we have a friend living with us for the time being. he has stayed with us before but this time it seems like the duration is a bit more open-ended. both times it all happened kind of quickly. i’m starting to think this is a good thing. i’m always a fan of “being prepared” but there was something about just opening the door and welcoming him in that kept the whole situation very real, for lack of a better term. there was little to no time to let anxiety build up about whether this was the right decision and little to no time to try and hide the ordinary messes of our lives.
as a result of all of this, my understanding of “hospitality” has been pushed and stretched. for our family, food and the table seems to be the natural center of practicing hospitality in our home (surprise, surprise). everyone can participate in the prep and clean-up. everyone eats and drinks and talks together. everyone can have a place. i was working this all out in my head a couple of months ago and then yesterday came across these quotes in a book i’m reading, Radical Hospitality – Benedict’s Way of Love by Father Daniel Homan and Lonni Collins Pratt.
Meals are powerful symbols in our memory. But someone has to make a meal happen. Someone must consider it important enough to give themselves to the work that goes into preparation…Preparing for another pulls us out of ourselves-that is one of the good gifts of hospitality.
The image of preparing a table, or preparing a place, is a good overall image for hospitality. In genuine hospitality we work to make our entire existence a welcoming table, a place prepared for others to be at ease, to receive from us comfort and strength. Hospitality teaches me to work at becoming someone who is easy to be with, as either guest or host. pp109-110
both of these quotes center on the table but also address vulnerability, the other characteristic of hospitality that has become so striking to me over the past couple of months. today i remembered that andi ashworth talks about being vulnerable when sharing your life with others in Real Love For Real Life: The Art and Work of Caring. she says:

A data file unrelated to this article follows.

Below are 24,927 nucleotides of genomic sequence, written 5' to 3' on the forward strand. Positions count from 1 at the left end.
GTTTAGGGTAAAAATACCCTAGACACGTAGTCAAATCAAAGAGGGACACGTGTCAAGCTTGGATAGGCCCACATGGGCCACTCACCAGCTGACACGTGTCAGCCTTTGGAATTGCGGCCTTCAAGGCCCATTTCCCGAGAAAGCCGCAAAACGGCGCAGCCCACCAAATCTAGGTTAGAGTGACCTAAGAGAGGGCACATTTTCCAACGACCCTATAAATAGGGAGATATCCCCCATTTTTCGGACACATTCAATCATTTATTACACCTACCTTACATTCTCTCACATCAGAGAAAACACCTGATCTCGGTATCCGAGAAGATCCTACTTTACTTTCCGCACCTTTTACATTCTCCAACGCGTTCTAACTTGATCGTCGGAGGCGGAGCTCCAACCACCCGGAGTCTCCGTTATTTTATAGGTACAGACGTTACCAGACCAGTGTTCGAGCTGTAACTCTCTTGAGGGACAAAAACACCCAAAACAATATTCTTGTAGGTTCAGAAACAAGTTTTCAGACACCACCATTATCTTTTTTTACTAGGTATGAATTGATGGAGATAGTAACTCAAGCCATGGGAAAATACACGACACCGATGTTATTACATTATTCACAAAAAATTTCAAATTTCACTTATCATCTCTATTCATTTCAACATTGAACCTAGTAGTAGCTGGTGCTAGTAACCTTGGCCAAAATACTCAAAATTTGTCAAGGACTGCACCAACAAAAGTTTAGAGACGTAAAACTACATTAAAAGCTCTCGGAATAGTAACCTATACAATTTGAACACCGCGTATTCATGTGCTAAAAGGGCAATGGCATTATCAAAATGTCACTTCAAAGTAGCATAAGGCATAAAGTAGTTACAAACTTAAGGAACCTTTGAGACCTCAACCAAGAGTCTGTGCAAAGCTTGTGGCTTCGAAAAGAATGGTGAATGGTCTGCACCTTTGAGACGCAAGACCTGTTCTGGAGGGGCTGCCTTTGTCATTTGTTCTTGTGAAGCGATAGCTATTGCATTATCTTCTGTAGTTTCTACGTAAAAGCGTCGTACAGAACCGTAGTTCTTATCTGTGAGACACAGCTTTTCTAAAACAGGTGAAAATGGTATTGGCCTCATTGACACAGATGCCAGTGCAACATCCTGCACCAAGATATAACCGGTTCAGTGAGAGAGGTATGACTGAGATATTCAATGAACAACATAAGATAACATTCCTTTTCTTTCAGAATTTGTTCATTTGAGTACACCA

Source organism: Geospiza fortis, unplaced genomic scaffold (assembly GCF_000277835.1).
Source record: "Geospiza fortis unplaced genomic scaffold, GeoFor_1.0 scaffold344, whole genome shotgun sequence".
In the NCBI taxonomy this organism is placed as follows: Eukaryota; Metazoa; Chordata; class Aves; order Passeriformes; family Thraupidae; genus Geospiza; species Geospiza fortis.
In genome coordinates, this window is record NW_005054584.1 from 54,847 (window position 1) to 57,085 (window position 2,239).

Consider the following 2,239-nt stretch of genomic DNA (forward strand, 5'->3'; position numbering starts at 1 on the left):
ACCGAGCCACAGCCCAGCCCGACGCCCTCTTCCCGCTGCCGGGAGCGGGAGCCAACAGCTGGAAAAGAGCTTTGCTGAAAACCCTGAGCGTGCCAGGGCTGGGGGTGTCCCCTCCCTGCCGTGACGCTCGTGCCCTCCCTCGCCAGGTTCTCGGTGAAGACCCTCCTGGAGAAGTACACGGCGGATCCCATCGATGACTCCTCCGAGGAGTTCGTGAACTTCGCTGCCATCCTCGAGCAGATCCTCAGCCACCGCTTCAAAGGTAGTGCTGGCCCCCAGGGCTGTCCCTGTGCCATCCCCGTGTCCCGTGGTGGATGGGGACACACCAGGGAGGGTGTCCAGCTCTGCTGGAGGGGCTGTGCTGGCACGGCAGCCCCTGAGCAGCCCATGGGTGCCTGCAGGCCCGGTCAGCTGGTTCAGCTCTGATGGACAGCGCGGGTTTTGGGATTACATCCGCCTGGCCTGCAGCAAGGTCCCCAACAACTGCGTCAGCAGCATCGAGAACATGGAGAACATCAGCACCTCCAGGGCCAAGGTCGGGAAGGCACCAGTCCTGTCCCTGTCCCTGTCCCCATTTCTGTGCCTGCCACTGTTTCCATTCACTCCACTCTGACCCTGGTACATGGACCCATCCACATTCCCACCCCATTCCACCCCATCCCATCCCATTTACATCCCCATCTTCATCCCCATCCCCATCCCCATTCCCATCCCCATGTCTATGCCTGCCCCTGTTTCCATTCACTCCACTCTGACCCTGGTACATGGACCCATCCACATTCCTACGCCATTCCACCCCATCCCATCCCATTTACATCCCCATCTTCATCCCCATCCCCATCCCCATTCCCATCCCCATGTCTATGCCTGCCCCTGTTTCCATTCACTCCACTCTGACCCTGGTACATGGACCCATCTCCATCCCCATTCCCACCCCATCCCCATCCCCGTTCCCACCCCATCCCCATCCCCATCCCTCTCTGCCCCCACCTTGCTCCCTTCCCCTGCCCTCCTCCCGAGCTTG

Our willingness to let others see our imperfections and to receive them in theirs opens the way to honest exchange. It’s risky. Facades crumble, and we are exposed as the vulnerable, still-on-the-journey-but-haven’t-arrived-yet people that we are. But we also are able to offer the grace of a true home. p63
so true. it’s when those facades crumble (whether or not you even realized that you were putting them up) that the true home emerges.
whether someone is just visiting us for a few days or living with us for a stretch of time, i’ve come to realize i need to mark the occasion with a special meal. something set apart. i’m fine if the majority of meals during someone’s stay are ordinary and unremarkable but there is something about having a celebratory meal to mark the beginning of our time together. last night we celebrated our friend’s birthday and in my mind it was also the meal that marked him becoming a part of our family for the time being and the beginning of everyone having to be vulnerable with each other to some degree to make the whole endeavor work.
The command to love our neighbor is open-ended. God gives us no formulas to follow that will produce the right outcome. Each situation will call for a unique response. But always, at its core, being hospitable is the imaginative work of putting ourselves in another person’s shoes. From that vantage point, we can think of how we ourselves would want to be treated and then act upon that knowledge. p72 Real Love For Real Life